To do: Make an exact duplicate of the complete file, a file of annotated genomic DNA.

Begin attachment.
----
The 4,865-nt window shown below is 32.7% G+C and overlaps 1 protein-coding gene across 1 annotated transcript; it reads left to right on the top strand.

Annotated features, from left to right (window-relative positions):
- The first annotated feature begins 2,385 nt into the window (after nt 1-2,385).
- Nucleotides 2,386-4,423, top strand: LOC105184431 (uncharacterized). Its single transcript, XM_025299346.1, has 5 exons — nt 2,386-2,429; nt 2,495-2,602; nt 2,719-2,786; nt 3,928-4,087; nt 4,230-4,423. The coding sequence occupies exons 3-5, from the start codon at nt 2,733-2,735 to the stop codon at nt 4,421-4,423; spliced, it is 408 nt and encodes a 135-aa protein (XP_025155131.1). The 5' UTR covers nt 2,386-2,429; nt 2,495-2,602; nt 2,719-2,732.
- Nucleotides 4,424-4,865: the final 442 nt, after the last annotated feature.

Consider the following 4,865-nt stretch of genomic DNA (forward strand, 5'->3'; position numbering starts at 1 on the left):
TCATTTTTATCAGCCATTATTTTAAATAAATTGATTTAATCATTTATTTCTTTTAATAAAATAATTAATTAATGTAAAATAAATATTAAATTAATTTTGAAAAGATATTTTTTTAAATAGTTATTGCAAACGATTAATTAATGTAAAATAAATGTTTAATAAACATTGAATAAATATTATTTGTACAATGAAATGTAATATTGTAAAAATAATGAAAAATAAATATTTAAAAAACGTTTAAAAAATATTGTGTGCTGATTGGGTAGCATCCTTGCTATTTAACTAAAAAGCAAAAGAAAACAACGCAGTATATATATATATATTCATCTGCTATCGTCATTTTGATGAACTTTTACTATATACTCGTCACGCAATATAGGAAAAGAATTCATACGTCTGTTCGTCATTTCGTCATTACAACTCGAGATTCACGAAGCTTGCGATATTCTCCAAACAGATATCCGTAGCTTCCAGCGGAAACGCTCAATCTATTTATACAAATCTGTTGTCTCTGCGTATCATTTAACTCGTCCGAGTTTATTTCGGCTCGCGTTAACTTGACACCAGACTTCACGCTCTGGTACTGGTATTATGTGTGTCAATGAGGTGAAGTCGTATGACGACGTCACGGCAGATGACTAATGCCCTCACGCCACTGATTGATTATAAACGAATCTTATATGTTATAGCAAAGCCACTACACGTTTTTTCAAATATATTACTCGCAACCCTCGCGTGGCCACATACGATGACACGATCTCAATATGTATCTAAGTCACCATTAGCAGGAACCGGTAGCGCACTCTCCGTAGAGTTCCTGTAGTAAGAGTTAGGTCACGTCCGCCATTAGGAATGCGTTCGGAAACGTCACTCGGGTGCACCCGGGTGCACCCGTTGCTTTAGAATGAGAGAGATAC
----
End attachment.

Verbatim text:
The 4,865-nt window shown below is 32.7% G+C and overlaps 1 protein-coding gene across 1 annotated transcript; it reads left to right on the top strand.

Annotated features, from left to right (window-relative positions):
- The first annotated feature begins 2,385 nt into the window (after nt 1-2,385).
- Nucleotides 2,386-4,423, top strand: LOC105184431 (uncharacterized). Its single transcript, XM_025299346.1, has 5 exons — nt 2,386-2,429; nt 2,495-2,602; nt 2,719-2,786; nt 3,928-4,087; nt 4,230-4,423. The coding sequence occupies exons 3-5, from the start codon at nt 2,733-2,735 to the stop codon at nt 4,421-4,423; spliced, it is 408 nt and encodes a 135-aa protein (XP_025155131.1). The 5' UTR covers nt 2,386-2,429; nt 2,495-2,602; nt 2,719-2,732.
- Nucleotides 4,424-4,865: the final 442 nt, after the last annotated feature.

Consider the following 4,865-nt stretch of genomic DNA (forward strand, 5'->3'; position numbering starts at 1 on the left):
TCATTTTTATCAGCCATTATTTTAAATAAATTGATTTAATCATTTATTTCTTTTAATAAAATAATTAATTAATGTAAAATAAATATTAAATTAATTTTGAAAAGATATTTTTTTAAATAGTTATTGCAAACGATTAATTAATGTAAAATAAATGTTTAATAAACATTGAATAAATATTATTTGTACAATGAAATGTAATATTGTAAAAATAATGAAAAATAAATATTTAAAAAACGTTTAAAAAATATTGTGTGCTGATTGGGTAGCATCCTTGCTATTTAACTAAAAAGCAAAAGAAAACAACGCAGTATATATATATATATTCATCTGCTATCGTCATTTTGATGAACTTTTACTATATACTCGTCACGCAATATAGGAAAAGAATTCATACGTCTGTTCGTCATTTCGTCATTACAACTCGAGATTCACGAAGCTTGCGATATTCTCCAAACAGATATCCGTAGCTTCCAGCGGAAACGCTCAATCTATTTATACAAATCTGTTGTCTCTGCGTATCATTTAACTCGTCCGAGTTTATTTCGGCTCGCGTTAACTTGACACCAGACTTCACGCTCTGGTACTGGTATTATGTGTGTCAATGAGGTGAAGTCGTATGACGACGTCACGGCAGATGACTAATGCCCTCACGCCACTGATTGATTATAAACGAATCTTATATGTTATAGCAAAGCCACTACACGTTTTTTCAAATATATTACTCGCAACCCTCGCGTGGCCACATACGATGACACGATCTCAATATGTATCTAAGTCACCATTAGCAGGAACCGGTAGCGCACTCTCCGTAGAGTTCCTGTAGTAAGAGTTAGGTCACGTCCGCCATTAGGAATGCGTTCGGAAACGTCACTCGGGTGCACCCGGGTGCACCCGTTGCTTTAGAATGAGAGAGATAC